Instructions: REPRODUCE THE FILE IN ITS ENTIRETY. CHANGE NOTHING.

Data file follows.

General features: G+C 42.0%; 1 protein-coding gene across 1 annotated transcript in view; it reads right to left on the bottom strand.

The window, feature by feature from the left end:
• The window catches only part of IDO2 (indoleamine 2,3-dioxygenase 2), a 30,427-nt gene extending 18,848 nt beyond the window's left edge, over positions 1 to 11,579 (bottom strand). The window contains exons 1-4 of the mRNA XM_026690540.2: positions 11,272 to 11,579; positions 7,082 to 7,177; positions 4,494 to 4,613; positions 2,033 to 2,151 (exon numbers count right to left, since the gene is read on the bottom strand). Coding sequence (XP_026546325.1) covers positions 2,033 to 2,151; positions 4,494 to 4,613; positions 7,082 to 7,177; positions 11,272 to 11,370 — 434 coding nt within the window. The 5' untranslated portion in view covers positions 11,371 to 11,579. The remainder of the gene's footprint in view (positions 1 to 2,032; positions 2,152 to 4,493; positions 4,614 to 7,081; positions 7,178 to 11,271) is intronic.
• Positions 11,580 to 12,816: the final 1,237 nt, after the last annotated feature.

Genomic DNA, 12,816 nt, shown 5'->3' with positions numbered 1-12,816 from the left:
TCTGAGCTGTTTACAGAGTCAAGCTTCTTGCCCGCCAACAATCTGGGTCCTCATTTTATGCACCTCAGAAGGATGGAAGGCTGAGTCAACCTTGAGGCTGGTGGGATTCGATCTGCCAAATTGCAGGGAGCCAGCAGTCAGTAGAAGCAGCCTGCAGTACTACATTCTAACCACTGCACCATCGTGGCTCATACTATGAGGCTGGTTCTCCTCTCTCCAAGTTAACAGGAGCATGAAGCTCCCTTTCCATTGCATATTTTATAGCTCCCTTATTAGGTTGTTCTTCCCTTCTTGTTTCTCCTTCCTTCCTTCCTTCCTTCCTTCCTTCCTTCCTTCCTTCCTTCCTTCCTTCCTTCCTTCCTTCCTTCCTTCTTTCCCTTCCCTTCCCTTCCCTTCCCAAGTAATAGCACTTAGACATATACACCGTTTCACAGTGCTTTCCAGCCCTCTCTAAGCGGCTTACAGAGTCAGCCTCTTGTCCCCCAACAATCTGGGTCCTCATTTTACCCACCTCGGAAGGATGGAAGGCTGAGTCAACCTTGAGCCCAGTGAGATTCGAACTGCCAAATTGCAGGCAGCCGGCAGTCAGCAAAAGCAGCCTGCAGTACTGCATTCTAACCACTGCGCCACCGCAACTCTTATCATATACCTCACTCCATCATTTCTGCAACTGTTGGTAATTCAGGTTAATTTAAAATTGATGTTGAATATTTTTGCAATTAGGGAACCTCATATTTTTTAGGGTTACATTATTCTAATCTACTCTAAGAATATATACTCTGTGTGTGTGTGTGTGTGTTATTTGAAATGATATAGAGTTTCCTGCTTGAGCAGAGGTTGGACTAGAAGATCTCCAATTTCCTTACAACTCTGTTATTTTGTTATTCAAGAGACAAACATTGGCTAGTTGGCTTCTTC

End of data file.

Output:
General features: G+C 42.0%; 1 protein-coding gene across 1 annotated transcript in view; it reads right to left on the bottom strand.

The window, feature by feature from the left end:
• The window catches only part of IDO2 (indoleamine 2,3-dioxygenase 2), a 30,427-nt gene extending 18,848 nt beyond the window's left edge, over positions 1 to 11,579 (bottom strand). The window contains exons 1-4 of the mRNA XM_026690540.2: positions 11,272 to 11,579; positions 7,082 to 7,177; positions 4,494 to 4,613; positions 2,033 to 2,151 (exon numbers count right to left, since the gene is read on the bottom strand). Coding sequence (XP_026546325.1) covers positions 2,033 to 2,151; positions 4,494 to 4,613; positions 7,082 to 7,177; positions 11,272 to 11,370 — 434 coding nt within the window. The 5' untranslated portion in view covers positions 11,371 to 11,579. The remainder of the gene's footprint in view (positions 1 to 2,032; positions 2,152 to 4,493; positions 4,614 to 7,081; positions 7,178 to 11,271) is intronic.
• Positions 11,580 to 12,816: the final 1,237 nt, after the last annotated feature.

Genomic DNA, 12,816 nt, shown 5'->3' with positions numbered 1-12,816 from the left:
TCTGAGCTGTTTACAGAGTCAAGCTTCTTGCCCGCCAACAATCTGGGTCCTCATTTTATGCACCTCAGAAGGATGGAAGGCTGAGTCAACCTTGAGGCTGGTGGGATTCGATCTGCCAAATTGCAGGGAGCCAGCAGTCAGTAGAAGCAGCCTGCAGTACTACATTCTAACCACTGCACCATCGTGGCTCATACTATGAGGCTGGTTCTCCTCTCTCCAAGTTAACAGGAGCATGAAGCTCCCTTTCCATTGCATATTTTATAGCTCCCTTATTAGGTTGTTCTTCCCTTCTTGTTTCTCCTTCCTTCCTTCCTTCCTTCCTTCCTTCCTTCCTTCCTTCCTTCCTTCCTTCCTTCCTTCCTTCCTTCCTTCTTTCCCTTCCCTTCCCTTCCCTTCCCAAGTAATAGCACTTAGACATATACACCGTTTCACAGTGCTTTCCAGCCCTCTCTAAGCGGCTTACAGAGTCAGCCTCTTGTCCCCCAACAATCTGGGTCCTCATTTTACCCACCTCGGAAGGATGGAAGGCTGAGTCAACCTTGAGCCCAGTGAGATTCGAACTGCCAAATTGCAGGCAGCCGGCAGTCAGCAAAAGCAGCCTGCAGTACTGCATTCTAACCACTGCGCCACCGCAACTCTTATCATATACCTCACTCCATCATTTCTGCAACTGTTGGTAATTCAGGTTAATTTAAAATTGATGTTGAATATTTTTGCAATTAGGGAACCTCATATTTTTTAGGGTTACATTATTCTAATCTACTCTAAGAATATATACTCTGTGTGTGTGTGTGTGTGTTATTTGAAATGATATAGAGTTTCCTGCTTGAGCAGAGGTTGGACTAGAAGATCTCCAATTTCCTTACAACTCTGTTATTTTGTTATTCAAGAGACAAACATTGGCTAGTTGGCTTCTTC